As powerful as the angels are, not one of them could spare Christ from a nanosecond of His suffering at the hands of His tormentors before and as He hung upon the cross. It was His decision to go through with it and His alone. The sole righteous human in the history of the universe bore the guilt of the wicked and iniquitous upon His shoulders. No doubt the angel army was standing by, ready to rescue Him at a moment’s notice but He never called for their help. His love for us is so profound and real that He took the full brunt of the consequences of our sins without complaint. He knew what He was doing. He was being forsaken by mankind, by the angels (they had to avert their eyes from the ugliness of the scene) and by His Father in heaven who, because His purity prevents Him from being in the presence of sin, had to turn His back on His own Son. That explains Jesus’ excruciating cry in His last moments of, “My God, my God, why have you forsaken me?” He died more alone than any person ever has or ever will. The angels were there, but they could do nothing. Oh, how He loves us!

God’s Holy Word intimates angels are the Lord’s emissaries that carry out His judgment against those who run from the truth. Who deliberately reject Christ and the salvation He presents to them free of charge on a silver platter. All men sin and fall miles short of perfection every single day but, because of Jesus’ atoning blood, those who surrender to Him and accept His grace will avoid having to pay the debt they owe for their many trespasses against our Heavenly Father. Those who ignore Jesus will have to deal with the angels God has given the task of separating the sheep from the goats, the wheat from the tares, the justified from the damned. Those left behind to dicker with the devil won’t be able to blame the angels for their predicament. They’ll wind up in hell because they repeatedly hung up the phone when the Savior called. They’ll be lost for time immemorial because they considered the Bible to be just another old book full of superstitious nonsense. They’ll forfeit all their freedom because they refused to step out of their own jail cells and embrace God’s gift of ultimate freedom. The angels will escort them to their dark eternal residence and see to it they receive their due. In Matthew 13:49-50 Christ says, “It will be this way at the end of the age. Angels will come and separate the evil from the righteous and throw them into the fiery furnace, where there will be weeping and gnashing of teeth.” I, for one, am elated that I’ll never have to take a step in that horrible oven.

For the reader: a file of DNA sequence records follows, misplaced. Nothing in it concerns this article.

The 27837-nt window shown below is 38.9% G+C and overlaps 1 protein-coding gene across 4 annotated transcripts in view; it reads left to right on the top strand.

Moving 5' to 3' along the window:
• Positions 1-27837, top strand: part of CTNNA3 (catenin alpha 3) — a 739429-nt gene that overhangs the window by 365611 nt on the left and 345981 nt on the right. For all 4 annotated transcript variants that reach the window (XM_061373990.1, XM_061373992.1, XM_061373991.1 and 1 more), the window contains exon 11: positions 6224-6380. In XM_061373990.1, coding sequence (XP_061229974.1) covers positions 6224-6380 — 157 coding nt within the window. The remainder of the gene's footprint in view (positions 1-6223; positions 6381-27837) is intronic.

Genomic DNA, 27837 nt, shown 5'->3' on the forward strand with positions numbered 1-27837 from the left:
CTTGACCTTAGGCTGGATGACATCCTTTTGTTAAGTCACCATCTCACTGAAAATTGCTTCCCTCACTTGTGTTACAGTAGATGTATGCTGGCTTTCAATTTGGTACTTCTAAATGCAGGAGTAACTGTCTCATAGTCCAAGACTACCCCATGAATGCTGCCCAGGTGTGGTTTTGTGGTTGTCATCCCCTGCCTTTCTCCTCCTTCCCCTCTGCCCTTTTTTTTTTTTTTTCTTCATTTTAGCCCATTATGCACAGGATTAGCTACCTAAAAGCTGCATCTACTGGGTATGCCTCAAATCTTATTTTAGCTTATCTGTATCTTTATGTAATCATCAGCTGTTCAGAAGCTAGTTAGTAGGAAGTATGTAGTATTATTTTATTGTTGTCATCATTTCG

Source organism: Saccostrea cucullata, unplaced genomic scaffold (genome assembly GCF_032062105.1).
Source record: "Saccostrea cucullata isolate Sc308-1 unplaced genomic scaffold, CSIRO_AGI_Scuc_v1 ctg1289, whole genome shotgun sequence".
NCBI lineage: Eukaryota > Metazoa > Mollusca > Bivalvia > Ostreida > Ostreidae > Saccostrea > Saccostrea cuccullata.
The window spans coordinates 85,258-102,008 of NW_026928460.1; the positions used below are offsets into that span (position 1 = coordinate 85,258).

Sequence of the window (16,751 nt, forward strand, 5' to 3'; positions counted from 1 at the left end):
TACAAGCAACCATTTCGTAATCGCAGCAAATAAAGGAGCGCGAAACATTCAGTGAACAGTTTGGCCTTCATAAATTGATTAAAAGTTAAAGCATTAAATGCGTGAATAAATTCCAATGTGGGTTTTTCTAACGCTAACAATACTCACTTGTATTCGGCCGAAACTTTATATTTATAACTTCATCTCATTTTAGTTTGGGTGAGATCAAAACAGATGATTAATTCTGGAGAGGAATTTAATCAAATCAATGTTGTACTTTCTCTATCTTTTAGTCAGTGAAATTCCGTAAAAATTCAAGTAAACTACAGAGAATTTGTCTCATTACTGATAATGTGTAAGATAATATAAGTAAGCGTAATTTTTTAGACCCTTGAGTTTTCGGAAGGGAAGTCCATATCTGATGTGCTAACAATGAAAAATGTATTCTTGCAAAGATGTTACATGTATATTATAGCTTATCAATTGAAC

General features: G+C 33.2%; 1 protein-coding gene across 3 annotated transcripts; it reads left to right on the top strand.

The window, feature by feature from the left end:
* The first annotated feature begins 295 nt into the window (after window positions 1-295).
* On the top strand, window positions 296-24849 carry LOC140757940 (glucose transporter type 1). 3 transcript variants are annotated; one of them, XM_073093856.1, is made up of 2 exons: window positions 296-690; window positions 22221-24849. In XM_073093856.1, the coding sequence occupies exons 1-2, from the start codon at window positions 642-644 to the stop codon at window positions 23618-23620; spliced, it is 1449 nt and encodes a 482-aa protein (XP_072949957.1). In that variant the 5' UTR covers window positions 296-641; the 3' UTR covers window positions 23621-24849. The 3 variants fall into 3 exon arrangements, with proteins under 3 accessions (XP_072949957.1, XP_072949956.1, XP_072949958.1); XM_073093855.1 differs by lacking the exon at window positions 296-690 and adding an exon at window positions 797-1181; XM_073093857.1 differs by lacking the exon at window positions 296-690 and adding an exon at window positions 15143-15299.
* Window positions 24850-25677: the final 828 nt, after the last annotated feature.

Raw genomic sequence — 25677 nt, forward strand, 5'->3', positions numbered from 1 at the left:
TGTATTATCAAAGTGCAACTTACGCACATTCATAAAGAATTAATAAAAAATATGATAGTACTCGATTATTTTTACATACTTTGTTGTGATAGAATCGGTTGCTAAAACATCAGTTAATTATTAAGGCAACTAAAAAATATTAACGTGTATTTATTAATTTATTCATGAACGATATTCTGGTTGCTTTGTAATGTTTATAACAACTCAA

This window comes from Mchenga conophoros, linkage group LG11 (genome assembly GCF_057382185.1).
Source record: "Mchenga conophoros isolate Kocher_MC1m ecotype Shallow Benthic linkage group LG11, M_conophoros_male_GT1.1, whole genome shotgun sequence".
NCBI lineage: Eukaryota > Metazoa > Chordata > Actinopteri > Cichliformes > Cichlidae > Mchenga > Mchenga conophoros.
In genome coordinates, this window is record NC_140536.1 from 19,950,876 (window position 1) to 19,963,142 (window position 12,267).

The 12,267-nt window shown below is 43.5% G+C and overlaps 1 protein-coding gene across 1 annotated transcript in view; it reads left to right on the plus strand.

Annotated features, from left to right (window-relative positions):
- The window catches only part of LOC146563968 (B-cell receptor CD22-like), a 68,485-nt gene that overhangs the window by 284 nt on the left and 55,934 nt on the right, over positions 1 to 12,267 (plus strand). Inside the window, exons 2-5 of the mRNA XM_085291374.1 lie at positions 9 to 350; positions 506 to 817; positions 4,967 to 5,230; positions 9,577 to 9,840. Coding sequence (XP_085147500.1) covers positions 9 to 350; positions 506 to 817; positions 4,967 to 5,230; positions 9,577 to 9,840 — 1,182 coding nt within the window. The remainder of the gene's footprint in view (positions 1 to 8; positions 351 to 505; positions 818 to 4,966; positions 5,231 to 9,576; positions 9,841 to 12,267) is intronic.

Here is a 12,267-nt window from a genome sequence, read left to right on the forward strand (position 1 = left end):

All human beings stand in front of two doors. One leads to eternal life, the other to eternal death. We’ll all be judged for our thoughts and our actions but those of us who have Jesus as their proxy will be found “not guilty” and the angels will usher us into the kingdom of God with great fanfare. It’ll be the experience to top all experiences as we witness with our own eyes and ears the rejoicing of the angelic host gathered around the throne of the great I AM. This marvelous opportunity is extended to everyone who draws air. In Luke 16 the tale of the rich man and the beggar Lazarus is told. The latter of the two rarely had two nickels to rub together his whole life and lived in squalor but he never gave up his unwavering faith in God’s goodness and mercy. Upon his death he was “carried by the angels into Abraham’s bosom.” He found himself standing in the very presence of the glorious, brilliant Heavenly Father who never abandoned him. (Wealthy Lazarus didn’t fare so well but that’s a topic for another essay.) In Acts we read of the early Christian, Stephen. He was dragged before a cadre of snooty Jewish leaders who accused him of heresy. But in 6:15 it says that “All who were sitting in the council looked intently at Stephen and saw his face was like the face of an angel.” The Holy Spirit had taken over. He then proceeded to deliver a scathing sermon in which he looked them straight in the eyes and said, “You received the law by decrees given by angels, but you did not obey it.” Outraged at his audacity, they condemned him to death. 7:55 tells us, “But Stephen, full of the Holy Spirit, looked intently toward heaven and saw the glory of God, and Jesus standing at the right hand of God.” They then cruelly stoned that brave soldier of the Lord.

The point is that the angels guided God’s faithful servant Stephen into heaven through the same pearly gates as they did poor Lazarus. While Stephen surely was heralded for being the first Christian martyr and honored for his steadfast courage I doubt that Lazarus felt he’d been snubbed. It’s hard to harbor jealousy when all the luxuries of the cosmos are yours for the taking. What I’m saying is that if you’ve given your heart to Christ then you have nothing to fear from the invisible angels that surround us on all sides. If you’re a child of the Father in heaven then they’re a present to you from above. Their aim is to assist, protect, comfort, inspire and encourage you during your life on earth. When your terrestrial days come to an end they’ll lead you into a world so gorgeous and amazing that words can’t describe it and you’ll eternally exist there in a state of perfection, serving the gracious Lord who loves you more than you’ll ever comprehend. If you haven’t chosen to follow Jesus by now, make that decision this very minute. Everything is at stake.

angel fire